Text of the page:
26 Reasons Why A Baby May Need Formula

26 Reasons Why A Baby May Need Formula

These days, it’s very common to hear, “Not all mothers can breastfeed you know!”

Yes, while true, you may be curious about which mothers actually cannot breastfeed and why.

Of course, there can be individual circumstances that mean not breastfeeding is the best option.

But, what are the actual medical reasons that mean mothers cannot breastfeed or have to use supplementation?

Here are 26 reasons why your baby may need formula:

Baby Based Medical Conditions Requiring Formula

According to Australia’s National Health and Medical Research Council (this would be the same or very similar in other developed countries) infant conditions that preclude breastfeeding and where a specialised formula is needed include:

#1: Galactosaemia (Galactosemia in the US)

Galactosaemia is a rare metabolic disorder whereby a baby has trouble metabolising (or cannot metabolise) the sugar galactose.

Since lactose in breastmilk is broken down to glucose and galactose, a baby cannot have breastmilk but rather needs a galactose-free formula.

Babies with the Duarte variant of galactosaemia are able to metabolise some galactose and so can breastfeed to some extent.

#2: Maple Syrup Urine Disease

Maple syrup urine disease is another rare metabolic disorder.

Babies with this disorder have trouble metabolising (or cannot metabolise) the amino acids, leucine, isoleucine and valine (which are in breastmilk).

Hence, babies with this disorder need a formula that is free of those amino acids.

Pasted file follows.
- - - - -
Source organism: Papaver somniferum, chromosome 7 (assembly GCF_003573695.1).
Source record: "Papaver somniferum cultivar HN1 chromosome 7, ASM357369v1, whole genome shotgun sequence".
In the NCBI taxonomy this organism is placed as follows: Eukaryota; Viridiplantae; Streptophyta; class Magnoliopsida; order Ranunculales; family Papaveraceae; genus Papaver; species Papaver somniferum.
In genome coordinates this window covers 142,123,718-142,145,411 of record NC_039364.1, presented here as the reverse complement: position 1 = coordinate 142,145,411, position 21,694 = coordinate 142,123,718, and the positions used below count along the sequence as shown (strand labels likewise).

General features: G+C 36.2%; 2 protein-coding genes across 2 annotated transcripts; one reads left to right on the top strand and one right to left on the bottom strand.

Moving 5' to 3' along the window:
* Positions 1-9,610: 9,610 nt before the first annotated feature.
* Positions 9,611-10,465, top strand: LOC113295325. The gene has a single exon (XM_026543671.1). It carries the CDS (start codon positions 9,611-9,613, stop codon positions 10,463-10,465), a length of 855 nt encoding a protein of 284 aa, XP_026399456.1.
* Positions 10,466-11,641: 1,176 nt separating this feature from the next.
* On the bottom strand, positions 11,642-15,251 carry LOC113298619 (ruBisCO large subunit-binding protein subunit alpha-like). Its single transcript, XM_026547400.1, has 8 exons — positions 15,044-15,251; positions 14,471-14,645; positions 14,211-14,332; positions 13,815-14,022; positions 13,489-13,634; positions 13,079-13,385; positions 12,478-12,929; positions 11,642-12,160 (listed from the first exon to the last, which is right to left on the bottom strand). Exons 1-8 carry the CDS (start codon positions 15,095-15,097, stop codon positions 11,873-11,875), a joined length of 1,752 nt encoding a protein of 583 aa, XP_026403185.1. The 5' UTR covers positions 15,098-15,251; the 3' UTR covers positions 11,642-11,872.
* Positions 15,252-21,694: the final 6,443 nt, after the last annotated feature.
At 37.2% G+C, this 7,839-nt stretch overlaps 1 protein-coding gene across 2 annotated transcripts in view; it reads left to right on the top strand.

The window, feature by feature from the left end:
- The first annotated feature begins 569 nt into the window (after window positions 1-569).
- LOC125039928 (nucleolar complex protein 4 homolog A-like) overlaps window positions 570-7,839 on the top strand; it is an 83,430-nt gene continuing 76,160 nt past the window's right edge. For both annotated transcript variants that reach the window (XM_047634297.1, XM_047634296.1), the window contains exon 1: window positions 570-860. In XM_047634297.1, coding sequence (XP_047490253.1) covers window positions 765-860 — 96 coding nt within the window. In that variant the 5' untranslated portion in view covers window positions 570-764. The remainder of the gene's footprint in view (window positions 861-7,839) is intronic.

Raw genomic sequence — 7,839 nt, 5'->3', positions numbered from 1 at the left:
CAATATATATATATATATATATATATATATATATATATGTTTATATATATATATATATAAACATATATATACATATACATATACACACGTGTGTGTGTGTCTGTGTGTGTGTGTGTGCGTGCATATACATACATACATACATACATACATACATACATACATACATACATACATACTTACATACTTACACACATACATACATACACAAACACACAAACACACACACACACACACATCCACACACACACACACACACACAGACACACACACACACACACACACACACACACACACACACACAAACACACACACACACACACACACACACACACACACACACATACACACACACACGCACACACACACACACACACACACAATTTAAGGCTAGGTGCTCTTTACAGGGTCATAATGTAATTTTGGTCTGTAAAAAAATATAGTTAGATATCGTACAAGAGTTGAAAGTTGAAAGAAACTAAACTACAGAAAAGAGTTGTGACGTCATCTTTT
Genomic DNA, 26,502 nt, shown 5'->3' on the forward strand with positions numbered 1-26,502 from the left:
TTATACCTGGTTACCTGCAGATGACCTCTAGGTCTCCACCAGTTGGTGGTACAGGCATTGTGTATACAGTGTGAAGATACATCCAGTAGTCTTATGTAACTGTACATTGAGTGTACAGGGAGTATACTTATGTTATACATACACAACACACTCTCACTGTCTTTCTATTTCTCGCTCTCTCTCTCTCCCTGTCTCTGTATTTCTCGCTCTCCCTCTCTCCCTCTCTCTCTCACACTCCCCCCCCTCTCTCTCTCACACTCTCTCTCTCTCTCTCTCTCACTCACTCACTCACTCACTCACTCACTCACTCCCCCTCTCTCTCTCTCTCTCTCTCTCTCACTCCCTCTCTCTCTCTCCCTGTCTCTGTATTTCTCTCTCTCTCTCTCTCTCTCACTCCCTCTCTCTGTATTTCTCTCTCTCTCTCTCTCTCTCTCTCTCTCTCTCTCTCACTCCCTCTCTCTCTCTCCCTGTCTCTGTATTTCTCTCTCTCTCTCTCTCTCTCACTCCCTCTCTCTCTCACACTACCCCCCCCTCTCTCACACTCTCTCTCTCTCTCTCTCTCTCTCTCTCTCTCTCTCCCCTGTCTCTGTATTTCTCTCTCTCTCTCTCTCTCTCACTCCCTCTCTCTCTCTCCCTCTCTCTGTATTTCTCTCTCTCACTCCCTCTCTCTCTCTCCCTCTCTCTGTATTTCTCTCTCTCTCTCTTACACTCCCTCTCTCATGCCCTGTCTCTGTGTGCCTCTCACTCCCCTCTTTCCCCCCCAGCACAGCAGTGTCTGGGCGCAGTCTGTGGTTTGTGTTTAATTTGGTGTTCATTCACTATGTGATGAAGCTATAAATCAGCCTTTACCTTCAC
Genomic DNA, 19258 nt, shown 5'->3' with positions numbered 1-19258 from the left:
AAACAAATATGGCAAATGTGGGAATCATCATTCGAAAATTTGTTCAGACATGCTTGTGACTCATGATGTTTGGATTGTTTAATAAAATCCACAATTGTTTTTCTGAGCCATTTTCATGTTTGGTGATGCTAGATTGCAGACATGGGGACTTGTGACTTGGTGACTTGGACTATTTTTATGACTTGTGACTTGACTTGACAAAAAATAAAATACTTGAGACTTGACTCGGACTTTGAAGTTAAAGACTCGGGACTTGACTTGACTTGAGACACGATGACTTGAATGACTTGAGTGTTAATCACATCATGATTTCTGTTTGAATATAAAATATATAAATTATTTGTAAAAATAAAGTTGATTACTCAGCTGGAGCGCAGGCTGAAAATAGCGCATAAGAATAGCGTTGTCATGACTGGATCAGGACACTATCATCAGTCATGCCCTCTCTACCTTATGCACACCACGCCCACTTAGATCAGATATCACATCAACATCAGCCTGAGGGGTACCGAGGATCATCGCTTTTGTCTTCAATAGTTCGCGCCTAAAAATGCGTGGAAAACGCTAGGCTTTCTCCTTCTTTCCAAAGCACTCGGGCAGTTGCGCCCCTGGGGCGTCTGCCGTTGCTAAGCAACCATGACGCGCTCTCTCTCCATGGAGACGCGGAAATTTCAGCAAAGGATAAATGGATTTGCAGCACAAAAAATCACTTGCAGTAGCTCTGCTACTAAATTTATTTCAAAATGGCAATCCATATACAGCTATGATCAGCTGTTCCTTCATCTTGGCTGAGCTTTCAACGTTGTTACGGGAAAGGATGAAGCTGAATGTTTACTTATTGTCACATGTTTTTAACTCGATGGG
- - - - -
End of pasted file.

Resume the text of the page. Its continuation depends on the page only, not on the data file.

#3: Phenylketonuria

Phenylketonuria (PKU) is another rare metabolic disorder.

A baby with PKU needs a formula that is free of the amino acid phenylaline.

Some breastfeeding is possible for babies with PKU under careful medical monitoring.

Maternal Based Medical Conditions Requiring Formula

According to the National Health and Medical Research Council (NHMRC), the following maternal conditions preclude breastfeeding:

#4: HIV

In Australia the national recommendation is for HIV positive women to not breastfeed. This recommendation is similar in other developed countries.

According to the NHMRC:

“At present, breastfeeding is contraindicated when a mother is known to be HIV positive (specialist advice is needed for each individual case).”

There is evidence from developing countries that there are very low rates of HIV transmission of babies who are exclusively breastfed and whose mothers receive antiretroviral drugs.

From a single transfusion with HIV positive blood, there is about a 90% transmission rate. Meanwhile, there is only a 0.6%-4% HIV transmission rate to exclusively breastfed babies from birth to 6 months from HIV positive mothers through their breastmilk.